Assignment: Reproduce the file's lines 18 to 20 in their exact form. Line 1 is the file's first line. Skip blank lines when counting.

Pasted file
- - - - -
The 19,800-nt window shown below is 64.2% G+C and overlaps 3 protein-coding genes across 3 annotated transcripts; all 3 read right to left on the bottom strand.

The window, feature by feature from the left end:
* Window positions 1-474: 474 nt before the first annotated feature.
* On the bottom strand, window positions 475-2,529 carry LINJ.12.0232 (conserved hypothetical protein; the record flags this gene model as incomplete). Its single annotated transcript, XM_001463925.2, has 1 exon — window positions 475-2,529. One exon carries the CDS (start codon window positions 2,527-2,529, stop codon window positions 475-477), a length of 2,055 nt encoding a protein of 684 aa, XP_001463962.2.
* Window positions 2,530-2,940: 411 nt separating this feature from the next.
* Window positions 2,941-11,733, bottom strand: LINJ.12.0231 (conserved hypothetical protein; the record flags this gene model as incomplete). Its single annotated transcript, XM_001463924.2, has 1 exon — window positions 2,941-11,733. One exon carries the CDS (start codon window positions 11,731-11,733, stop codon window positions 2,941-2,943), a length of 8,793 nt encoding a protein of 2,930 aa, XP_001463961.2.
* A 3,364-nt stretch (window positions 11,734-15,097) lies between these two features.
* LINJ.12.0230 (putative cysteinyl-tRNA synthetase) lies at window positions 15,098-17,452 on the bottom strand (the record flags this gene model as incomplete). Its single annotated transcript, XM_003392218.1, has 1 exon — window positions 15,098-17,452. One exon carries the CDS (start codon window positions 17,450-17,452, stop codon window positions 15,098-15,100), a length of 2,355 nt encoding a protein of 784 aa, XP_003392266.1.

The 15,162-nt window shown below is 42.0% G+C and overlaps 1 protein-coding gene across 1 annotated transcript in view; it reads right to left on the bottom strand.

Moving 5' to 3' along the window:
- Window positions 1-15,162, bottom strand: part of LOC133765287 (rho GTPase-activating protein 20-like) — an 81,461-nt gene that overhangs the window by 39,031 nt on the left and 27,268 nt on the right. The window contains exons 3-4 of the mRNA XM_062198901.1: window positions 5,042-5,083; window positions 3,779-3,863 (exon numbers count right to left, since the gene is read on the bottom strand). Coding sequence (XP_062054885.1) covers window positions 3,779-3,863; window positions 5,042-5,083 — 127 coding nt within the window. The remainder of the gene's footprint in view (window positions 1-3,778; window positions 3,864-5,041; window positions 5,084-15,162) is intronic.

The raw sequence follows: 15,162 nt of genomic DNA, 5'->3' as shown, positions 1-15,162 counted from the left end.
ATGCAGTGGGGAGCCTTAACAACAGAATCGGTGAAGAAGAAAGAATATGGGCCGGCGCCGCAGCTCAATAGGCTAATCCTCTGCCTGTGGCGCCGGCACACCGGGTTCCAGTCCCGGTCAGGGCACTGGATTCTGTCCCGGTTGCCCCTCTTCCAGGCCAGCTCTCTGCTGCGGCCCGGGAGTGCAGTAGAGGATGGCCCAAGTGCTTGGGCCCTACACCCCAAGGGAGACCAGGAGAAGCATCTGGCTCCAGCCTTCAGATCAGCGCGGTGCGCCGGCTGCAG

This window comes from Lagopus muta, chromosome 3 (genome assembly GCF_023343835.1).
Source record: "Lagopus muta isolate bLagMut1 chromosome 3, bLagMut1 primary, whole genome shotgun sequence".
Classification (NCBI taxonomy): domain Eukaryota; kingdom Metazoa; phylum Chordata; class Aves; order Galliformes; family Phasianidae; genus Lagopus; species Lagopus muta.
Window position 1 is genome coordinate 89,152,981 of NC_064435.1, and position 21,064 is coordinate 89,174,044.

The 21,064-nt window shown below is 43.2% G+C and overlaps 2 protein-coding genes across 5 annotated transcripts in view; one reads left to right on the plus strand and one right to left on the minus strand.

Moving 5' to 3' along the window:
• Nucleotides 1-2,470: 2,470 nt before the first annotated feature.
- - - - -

The 21,064-nt window shown below is 43.2% G+C and overlaps 2 protein-coding genes across 5 annotated transcripts in view; one reads left to right on the plus strand and one right to left on the minus strand.

Moving 5' to 3' along the window:
• Nucleotides 1-2,470: 2,470 nt before the first annotated feature.